Instead of using only wheat flour in these pancakes, I’ve combined whole-wheat flour and almond flour. The almond flour makes for a very moist and delicate pancake. Almond flour is high in vitamin E, calcium, magnesium and copper.
- 1 cup (140 grams) whole-wheat flour
- ½ cup (60 grams) almond flour
- 2 teaspoons baking powder
- 1 teaspoon baking soda
- ¼ teaspoon salt
- 2 eggs
- 1 tablespoon maple syrup
- 1 ½ cups buttermilk
- 2 tablespoons canola oil
- 1 teaspoon vanilla extract
- ½ cup (60 grams) chopped pecans
- ½ cup dried cranberries
- Butter or oil as needed for cooking
- Nutritional Information
Note: Nutrient information is not available for all ingredients. Amount is based on available data.
Nutritional analysis per serving (15 servings)
135 calories; 7 grams fat; 0 grams saturated fat; 0 grams trans fat; 3 grams monounsaturated fat; 1 gram polyunsaturated fat; 13 grams carbohydrates; 2 grams dietary fiber; 5 grams sugars; 4 grams protein; 25 milligrams cholesterol; 227 milligrams sodium
- Sift together the flours, baking powder, baking soda and salt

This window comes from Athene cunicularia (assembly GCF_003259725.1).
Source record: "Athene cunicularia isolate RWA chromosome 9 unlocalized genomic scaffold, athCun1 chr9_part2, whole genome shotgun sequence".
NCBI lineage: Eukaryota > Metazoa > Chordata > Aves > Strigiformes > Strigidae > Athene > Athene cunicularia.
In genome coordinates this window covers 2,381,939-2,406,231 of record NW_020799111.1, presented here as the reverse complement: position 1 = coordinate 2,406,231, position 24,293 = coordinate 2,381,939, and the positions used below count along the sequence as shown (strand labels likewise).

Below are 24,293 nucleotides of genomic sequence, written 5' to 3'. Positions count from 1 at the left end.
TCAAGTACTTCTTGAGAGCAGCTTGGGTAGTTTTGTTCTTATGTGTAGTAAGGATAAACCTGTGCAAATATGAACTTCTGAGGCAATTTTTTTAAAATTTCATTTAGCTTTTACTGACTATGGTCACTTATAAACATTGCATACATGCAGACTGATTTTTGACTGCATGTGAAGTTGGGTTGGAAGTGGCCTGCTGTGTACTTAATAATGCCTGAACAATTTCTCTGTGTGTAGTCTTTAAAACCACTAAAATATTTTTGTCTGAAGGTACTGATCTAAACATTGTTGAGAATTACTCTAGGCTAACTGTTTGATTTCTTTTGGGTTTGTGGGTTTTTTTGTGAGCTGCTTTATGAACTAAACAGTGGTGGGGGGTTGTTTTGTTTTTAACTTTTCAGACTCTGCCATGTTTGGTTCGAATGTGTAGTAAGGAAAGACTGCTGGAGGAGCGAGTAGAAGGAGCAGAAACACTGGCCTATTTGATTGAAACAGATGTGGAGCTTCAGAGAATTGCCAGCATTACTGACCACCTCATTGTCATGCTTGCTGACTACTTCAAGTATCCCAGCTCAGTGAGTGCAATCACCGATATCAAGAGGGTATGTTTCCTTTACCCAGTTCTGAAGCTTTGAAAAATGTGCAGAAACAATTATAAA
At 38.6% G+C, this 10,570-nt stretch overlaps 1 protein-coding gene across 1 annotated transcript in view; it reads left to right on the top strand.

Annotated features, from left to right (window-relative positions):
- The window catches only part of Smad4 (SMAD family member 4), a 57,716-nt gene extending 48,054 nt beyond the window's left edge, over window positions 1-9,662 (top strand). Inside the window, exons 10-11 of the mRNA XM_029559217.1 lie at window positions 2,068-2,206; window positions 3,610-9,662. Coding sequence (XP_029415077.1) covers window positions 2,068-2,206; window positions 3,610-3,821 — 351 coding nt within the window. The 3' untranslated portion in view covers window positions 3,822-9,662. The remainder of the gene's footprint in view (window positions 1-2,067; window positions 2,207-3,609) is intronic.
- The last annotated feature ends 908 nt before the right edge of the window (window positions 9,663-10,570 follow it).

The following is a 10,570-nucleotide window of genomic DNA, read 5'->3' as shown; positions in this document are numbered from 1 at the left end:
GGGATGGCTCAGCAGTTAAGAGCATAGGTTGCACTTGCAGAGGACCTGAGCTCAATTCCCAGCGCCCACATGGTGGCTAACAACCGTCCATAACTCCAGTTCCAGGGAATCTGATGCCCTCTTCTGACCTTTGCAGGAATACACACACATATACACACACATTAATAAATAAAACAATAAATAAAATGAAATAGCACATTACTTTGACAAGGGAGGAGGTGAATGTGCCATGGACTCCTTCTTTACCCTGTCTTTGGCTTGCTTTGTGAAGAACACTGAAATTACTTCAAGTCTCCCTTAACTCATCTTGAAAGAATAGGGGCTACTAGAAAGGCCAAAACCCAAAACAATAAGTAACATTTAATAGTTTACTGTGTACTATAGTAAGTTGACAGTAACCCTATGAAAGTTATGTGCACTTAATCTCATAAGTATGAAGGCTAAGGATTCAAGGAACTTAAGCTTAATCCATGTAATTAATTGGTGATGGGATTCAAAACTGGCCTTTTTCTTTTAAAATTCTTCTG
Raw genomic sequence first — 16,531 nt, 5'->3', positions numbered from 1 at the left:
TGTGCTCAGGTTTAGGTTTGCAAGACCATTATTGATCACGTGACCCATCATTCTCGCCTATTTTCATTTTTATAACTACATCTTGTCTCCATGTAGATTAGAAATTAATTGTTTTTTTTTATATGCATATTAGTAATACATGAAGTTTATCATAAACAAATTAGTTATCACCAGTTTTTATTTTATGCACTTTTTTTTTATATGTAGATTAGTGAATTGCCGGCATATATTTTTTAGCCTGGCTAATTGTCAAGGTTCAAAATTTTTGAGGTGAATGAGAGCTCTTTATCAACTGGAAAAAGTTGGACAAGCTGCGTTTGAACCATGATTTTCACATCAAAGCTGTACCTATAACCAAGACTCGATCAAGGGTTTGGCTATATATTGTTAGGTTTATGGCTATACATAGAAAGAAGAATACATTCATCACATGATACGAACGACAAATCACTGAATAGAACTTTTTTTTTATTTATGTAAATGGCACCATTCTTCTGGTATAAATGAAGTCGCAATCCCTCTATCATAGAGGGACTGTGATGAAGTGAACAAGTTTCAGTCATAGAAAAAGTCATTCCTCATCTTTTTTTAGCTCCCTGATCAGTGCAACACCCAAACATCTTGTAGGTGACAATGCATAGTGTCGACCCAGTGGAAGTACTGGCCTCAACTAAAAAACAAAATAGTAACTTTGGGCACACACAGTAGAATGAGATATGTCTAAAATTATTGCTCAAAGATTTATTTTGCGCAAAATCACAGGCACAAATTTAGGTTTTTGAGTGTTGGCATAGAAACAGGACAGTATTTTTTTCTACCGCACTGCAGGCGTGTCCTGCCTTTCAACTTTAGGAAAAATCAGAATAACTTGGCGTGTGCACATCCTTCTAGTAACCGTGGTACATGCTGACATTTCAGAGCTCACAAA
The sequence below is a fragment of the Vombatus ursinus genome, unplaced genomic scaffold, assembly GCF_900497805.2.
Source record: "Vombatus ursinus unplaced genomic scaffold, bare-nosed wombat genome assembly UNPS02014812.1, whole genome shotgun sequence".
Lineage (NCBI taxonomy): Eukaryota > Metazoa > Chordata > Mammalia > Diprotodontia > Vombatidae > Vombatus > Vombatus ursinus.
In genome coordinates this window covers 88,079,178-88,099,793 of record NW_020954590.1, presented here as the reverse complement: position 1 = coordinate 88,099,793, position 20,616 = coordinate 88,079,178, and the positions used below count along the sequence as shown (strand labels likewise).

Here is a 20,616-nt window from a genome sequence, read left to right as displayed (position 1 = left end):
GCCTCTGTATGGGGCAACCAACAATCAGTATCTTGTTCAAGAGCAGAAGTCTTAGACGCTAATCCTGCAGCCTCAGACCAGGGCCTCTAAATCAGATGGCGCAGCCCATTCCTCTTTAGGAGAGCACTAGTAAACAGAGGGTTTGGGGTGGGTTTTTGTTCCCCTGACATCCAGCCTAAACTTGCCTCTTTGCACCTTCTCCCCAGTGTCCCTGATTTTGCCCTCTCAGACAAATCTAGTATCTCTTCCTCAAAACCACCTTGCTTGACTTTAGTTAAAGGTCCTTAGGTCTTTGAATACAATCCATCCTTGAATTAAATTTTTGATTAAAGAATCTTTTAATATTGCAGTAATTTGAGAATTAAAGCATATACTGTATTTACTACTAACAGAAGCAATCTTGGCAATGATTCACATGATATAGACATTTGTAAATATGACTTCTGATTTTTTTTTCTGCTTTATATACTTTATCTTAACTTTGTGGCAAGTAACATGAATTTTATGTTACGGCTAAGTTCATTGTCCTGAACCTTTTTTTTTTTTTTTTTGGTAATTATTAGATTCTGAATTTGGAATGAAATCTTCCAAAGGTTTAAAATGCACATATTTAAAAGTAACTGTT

- In a medium bowl, whisk the eggs. Whisk in the maple syrup, buttermilk, canola oil and vanilla. Quickly whisk in the flour mix. Fold in the pecans and the cranberries. Do not overwork the batter
- Heat a griddle or a large skillet, either nonstick or seasoned cast iron, over medium-high heat. Brush with butter or oil. Use a 1/4-cup ladle or cup measure to drop 3 to 4 tablespoons of batter per pancake onto your heated pan or griddle. When bubbles break through the pancakes, carefully slide a spatula under them (they are delicate), flip them over and cook for another minute, until they are brown on the other side. Serve right away, or allow to cool and wrap individual servings in plastic, then place in a freezer bag and freeze
- Advance preparation: The pancakes can be frozen for a few months. You can make them a day ahead and reheat in a low oven or in a microwave.